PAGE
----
4.2 New good practices
Thanks to the effort of some groups to rescue soil legacy data (Arrouays et al., 2017) and cheaper and faster methods to analyse soil samples, there are more soil data available than ever before. This data availability not only allows us to use new ML algorithms, which usually require more observations, but also opens the door to new ways to train those models. An important part of model development is validation. The literature traditionally recommends that an independent, unseen (by the model) dataset should be used as validation (Kohavi, 1995). In practice, the data is usually partitioned into training and validation datasets. A more stable solution is the use of k cross-validation where the dataset is partitioned into k groups, where k−1 groups are used for training and 1 groups for validation, repeating the training k times, each with a different validation group. When data availability is a limitation, researchers resort to techniques such as n cross-validation or “leave-one-out” validation to make the most of the available data (Stevens et al., 2008; Pasini, 2015).
A new generation of models based on NN has been introduced in the later years, which has revolutionised many fields. Deep learning (DL) models, consisting of multiple hidden layers of neurons, have many parameters (from hundreds to millions) which need to be fitted in the training process. This is the reason why they usually need access to large sample sizes. A second characteristic of these models is that they have a considerable number of hyper-parameters. Hyper-parameters are parameters that are not learned from the data during the training phase and include things like the number of iterations during the training, learning rate, layer parameters, or number of layers. A common practice when training DL models is to split the original dataset into three sub-datasets: training, validation, and test. The training dataset is used to learn the parameters, the validation dataset to compare models fitted with different hyper-parameters in order to find the optimal combination, and the test dataset as the independent, unseen data.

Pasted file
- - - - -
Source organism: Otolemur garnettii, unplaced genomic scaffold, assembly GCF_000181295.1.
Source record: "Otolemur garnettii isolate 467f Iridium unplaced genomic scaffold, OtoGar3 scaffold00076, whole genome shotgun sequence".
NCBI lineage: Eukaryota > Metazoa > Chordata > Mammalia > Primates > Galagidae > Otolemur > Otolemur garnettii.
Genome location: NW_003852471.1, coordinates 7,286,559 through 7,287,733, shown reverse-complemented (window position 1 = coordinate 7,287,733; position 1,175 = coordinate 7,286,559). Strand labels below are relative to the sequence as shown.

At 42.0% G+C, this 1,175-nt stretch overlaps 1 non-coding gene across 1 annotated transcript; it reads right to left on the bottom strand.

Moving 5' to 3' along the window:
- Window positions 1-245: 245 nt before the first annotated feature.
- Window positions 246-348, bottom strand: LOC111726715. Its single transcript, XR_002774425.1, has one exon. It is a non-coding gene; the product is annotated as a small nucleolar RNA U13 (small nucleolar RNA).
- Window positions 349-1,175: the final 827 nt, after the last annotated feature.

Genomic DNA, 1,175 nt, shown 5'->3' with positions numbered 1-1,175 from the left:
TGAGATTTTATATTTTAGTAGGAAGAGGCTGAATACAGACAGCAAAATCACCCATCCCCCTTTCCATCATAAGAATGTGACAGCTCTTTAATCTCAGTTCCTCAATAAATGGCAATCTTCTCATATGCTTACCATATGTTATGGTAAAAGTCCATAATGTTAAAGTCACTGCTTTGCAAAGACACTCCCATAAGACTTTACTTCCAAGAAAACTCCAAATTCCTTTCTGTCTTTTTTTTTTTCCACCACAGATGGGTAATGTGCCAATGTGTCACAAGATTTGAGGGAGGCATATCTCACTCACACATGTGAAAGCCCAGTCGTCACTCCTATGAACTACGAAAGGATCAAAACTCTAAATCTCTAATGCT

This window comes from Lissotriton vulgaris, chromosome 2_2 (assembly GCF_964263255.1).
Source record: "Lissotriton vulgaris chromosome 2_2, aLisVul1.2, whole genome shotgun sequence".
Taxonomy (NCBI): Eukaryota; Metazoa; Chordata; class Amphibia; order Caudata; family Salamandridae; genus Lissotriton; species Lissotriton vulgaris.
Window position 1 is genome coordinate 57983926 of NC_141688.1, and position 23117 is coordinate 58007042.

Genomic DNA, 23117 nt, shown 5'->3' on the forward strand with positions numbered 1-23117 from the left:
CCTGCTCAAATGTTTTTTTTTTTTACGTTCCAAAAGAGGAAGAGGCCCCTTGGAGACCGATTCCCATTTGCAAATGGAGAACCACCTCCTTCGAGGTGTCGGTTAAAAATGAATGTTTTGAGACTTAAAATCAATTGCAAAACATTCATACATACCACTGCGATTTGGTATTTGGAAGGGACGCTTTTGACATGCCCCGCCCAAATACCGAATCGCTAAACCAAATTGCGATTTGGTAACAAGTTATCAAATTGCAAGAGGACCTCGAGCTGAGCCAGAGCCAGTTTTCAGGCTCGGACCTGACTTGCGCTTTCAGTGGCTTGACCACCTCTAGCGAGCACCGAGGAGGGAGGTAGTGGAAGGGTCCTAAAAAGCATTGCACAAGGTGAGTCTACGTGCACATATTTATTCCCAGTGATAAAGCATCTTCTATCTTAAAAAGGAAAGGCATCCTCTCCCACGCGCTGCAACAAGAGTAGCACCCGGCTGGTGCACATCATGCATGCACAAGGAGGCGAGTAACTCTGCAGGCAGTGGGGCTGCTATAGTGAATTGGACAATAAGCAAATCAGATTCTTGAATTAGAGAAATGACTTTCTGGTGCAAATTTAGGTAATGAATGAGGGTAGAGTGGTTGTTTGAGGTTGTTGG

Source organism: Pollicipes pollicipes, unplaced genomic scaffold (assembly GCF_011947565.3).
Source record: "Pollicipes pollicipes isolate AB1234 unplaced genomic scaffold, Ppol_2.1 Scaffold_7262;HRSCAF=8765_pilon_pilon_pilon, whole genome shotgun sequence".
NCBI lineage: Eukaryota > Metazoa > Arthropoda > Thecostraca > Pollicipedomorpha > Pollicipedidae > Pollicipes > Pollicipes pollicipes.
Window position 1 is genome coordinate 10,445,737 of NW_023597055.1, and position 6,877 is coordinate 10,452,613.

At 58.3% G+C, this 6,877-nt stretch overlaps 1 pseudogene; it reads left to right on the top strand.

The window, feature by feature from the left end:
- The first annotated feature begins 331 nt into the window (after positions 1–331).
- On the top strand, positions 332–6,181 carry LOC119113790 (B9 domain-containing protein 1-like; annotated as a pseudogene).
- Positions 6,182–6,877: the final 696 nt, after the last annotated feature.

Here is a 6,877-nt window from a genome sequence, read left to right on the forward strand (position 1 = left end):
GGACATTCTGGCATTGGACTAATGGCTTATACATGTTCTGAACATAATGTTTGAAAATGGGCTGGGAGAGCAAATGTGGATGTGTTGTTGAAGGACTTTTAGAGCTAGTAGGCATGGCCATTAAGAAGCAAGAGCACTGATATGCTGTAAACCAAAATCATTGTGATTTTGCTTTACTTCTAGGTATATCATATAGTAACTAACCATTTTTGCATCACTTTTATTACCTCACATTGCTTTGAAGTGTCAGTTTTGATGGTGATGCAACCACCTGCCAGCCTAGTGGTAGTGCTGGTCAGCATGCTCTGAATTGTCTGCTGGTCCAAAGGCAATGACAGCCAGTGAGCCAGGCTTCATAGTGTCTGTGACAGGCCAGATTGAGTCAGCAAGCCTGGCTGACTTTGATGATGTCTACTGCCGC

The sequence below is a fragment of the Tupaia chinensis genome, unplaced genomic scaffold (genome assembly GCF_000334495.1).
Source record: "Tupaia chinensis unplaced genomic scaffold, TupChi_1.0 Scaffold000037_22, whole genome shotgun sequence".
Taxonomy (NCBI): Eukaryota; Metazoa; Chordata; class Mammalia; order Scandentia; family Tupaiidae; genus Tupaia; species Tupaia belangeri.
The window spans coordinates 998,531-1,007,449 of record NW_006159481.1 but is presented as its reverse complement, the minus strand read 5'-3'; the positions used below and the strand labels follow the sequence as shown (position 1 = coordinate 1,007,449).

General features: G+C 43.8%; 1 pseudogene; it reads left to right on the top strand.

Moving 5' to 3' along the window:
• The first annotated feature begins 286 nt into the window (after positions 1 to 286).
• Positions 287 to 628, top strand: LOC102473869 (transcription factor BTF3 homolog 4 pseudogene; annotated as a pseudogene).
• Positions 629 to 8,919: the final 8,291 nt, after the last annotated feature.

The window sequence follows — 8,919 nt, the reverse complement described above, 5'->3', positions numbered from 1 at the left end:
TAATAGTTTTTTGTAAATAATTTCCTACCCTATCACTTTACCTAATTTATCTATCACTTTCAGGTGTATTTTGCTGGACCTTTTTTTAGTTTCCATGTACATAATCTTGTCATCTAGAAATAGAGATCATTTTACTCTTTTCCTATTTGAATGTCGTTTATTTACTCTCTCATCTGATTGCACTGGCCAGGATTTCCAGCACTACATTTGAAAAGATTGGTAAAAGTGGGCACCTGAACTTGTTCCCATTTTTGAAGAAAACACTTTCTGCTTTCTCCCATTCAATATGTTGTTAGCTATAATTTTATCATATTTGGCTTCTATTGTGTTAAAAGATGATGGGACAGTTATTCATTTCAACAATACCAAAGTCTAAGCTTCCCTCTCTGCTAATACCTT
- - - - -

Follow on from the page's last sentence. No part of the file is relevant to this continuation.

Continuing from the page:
In soil sciences, ML algorithms are usually trained using the traditional train–validation split or cross-validation (Keskin et al., 2019; Liang et al., 2019), or even no validation (Feng et al., 2019), except for some studies based on DL or with an engineering background (e.g. Reale et al., 2018), including some of our publications on the use of DL for DSM (Padarian et al., 2019c) or soil spectroscopy (Padarian et al., 2019b, a), which use a train–validation–test split. Considering the increasing size of datasets, we think soil scientists should transition towards the implementation of some DL practices such as dataset split and hyper-parameter optimisation (Bergstra and Bengio, 2012; Snoek et al., 2012), not only for NN, but also for any algorithm that has hyper-parameters. Some potential candidates are random forest, Cubist, classification and regression trees, and support vector machines. Most of the implementations of these algorithms have sensible default hyper-parameters, but some studies report an important impact of them in their results (Mutanga et al., 2012; Lu et al., 2018). For general hyper-parameter tuning strategies, we refer the reader to Bergstra and Bengio (2012) for simple strategies such as grid or random search. For an in-depth report of hyper-parameter tuning and its effects in the context of random forest, we refer the reader to Probst et al. (2019).
4.3 Commercial ML applications
This work explores the use of ML in soil sciences by exploring the current scientific literature, but use of ML extends beyond research and companies are very welcoming to this technology, especially in applications such as computer vision, speech recognition, natural language processing, and robot control (Jordan and Mitchell, 2015). It is not hard to imagine a commercial application of approaches such as soil properties prediction using vis-NIR spectroscopy, either in the laboratory or the field. While in research there are some transparency requirements, including describing the methods and data used, companies are usually very secretive about their methods since they are a trade secret that gives them a competitive advantage. Considering that lack of transparency, how can we be sure that the predictions of their models are good? There is not a unique answer, but it should include at least some uncertainty assessment (as discussed in Sect. 3.6) and information about the range of soils used during training.
In terms of reporting soil types coverage, different approaches can be applied. A simple, perhaps overconfident method can be to report the geographical extent from where the soil samples used during training were collected (e.g. Tomasella et al., 2000; Børgesen and Schaap, 2005) or a broad soil classification based on the soil characteristics such as “sandy soils” (e.g Schaap and Bouten, 1996 and Shaw et al., 2000). A better approach, based on the covariate space of the samples used during training, is fuzzy k-means with extragrades, which has the benefit of describing both coverage and uncertainty levels.